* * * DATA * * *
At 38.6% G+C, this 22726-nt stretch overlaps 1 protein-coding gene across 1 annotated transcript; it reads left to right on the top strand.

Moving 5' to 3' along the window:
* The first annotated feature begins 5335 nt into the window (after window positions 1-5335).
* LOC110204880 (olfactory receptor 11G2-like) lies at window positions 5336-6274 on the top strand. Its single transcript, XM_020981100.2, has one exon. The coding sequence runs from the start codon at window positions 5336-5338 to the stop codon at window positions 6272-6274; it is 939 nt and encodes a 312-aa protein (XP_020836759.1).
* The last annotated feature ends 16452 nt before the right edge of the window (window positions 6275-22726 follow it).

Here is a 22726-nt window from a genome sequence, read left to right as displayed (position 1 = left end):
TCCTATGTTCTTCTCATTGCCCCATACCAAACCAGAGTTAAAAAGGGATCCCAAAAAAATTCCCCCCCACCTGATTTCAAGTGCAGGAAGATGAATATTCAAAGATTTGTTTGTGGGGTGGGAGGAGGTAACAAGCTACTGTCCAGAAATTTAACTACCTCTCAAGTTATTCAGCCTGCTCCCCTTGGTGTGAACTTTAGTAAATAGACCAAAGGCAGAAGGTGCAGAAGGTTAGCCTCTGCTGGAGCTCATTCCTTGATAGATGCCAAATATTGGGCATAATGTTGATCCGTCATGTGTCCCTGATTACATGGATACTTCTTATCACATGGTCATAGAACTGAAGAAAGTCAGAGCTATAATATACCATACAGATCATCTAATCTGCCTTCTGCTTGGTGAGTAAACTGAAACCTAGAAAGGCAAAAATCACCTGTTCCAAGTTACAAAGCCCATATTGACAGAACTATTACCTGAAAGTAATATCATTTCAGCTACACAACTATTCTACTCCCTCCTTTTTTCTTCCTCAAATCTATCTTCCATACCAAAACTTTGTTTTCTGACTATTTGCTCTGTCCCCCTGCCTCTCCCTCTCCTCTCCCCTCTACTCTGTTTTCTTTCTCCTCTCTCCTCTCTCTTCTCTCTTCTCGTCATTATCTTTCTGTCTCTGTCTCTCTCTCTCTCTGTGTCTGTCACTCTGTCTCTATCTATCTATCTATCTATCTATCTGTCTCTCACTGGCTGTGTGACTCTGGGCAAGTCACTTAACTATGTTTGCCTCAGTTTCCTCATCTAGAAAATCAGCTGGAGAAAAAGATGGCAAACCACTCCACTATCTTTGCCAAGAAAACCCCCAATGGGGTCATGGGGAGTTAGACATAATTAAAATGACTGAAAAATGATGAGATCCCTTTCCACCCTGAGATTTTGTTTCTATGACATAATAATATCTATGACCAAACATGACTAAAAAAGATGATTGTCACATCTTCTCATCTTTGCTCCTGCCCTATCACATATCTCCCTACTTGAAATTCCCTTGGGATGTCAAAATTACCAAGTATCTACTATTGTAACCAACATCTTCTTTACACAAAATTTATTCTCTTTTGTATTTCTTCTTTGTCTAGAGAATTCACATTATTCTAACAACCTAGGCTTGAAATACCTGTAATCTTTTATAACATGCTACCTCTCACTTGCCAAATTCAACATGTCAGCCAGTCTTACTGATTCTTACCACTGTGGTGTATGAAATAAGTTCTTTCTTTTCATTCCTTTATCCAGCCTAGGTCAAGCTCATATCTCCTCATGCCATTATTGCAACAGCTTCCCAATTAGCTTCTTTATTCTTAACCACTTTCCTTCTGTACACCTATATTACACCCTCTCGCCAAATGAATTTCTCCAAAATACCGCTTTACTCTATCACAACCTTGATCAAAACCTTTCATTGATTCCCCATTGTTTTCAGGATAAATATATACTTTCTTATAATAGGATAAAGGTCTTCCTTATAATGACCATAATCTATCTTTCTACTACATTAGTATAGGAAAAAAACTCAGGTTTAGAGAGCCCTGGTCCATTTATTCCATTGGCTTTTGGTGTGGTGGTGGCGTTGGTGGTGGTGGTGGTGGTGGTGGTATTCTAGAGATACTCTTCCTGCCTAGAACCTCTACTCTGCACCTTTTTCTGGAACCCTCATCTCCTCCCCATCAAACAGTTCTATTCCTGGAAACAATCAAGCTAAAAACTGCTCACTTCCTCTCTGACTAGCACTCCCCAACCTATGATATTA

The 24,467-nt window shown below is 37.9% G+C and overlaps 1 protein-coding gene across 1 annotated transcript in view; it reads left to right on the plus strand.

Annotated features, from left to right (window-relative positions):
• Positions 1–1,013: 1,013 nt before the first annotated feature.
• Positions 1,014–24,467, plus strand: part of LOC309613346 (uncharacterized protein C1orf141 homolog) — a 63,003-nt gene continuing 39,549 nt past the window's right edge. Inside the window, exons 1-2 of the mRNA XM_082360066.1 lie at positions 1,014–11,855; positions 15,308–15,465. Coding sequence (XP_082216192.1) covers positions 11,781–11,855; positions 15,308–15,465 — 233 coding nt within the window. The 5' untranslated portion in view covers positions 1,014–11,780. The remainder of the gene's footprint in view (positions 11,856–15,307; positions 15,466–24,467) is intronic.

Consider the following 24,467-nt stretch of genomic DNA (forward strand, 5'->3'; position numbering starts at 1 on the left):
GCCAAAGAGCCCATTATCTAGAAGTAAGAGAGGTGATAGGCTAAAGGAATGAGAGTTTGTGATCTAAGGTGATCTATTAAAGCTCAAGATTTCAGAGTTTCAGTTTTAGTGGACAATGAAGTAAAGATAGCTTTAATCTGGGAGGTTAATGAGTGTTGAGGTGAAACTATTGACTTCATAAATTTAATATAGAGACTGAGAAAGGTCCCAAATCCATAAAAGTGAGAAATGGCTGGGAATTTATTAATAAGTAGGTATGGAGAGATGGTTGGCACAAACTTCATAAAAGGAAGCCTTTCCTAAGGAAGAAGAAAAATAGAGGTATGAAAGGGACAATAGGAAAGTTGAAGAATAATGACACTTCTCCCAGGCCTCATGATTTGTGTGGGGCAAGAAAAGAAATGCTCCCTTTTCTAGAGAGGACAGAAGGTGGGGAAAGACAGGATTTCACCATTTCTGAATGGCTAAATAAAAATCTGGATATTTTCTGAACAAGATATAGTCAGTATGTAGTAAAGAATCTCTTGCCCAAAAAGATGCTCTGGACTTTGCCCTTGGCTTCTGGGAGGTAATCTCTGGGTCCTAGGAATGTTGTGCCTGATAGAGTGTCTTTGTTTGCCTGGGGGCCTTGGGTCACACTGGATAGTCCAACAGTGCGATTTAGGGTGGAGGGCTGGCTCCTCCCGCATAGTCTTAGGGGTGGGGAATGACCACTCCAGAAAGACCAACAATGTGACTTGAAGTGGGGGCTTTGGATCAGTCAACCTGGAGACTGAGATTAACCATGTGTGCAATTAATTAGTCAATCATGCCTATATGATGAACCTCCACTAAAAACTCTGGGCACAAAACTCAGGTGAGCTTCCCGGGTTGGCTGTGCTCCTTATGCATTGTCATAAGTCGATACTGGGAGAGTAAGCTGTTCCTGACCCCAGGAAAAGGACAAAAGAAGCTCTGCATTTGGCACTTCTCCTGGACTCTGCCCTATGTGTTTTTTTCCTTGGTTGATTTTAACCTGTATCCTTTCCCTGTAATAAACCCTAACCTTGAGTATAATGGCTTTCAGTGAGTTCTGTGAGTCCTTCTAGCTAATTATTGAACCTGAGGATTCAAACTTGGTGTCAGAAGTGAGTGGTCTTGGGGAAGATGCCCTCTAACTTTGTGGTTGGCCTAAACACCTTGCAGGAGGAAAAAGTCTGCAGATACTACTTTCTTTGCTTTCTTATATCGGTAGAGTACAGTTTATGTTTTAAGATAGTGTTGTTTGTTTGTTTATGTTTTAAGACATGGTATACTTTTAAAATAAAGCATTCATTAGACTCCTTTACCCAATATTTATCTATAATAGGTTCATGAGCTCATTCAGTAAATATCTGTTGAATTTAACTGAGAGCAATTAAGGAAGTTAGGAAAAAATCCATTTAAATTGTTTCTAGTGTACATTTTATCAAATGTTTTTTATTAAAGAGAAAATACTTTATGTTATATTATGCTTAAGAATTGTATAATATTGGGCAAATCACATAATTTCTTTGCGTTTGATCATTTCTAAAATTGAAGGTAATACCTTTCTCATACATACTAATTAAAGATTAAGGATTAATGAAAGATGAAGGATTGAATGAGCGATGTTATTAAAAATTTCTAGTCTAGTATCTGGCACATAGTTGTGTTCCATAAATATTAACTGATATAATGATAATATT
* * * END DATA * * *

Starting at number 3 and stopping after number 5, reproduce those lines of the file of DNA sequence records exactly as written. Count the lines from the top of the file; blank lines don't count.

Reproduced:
* The first annotated feature begins 5335 nt into the window (after window positions 1-5335).
* LOC110204880 (olfactory receptor 11G2-like) lies at window positions 5336-6274 on the top strand. Its single transcript, XM_020981100.2, has one exon. The coding sequence runs from the start codon at window positions 5336-5338 to the stop codon at window positions 6272-6274; it is 939 nt and encodes a 312-aa protein (XP_020836759.1).
* The last annotated feature ends 16452 nt before the right edge of the window (window positions 6275-22726 follow it).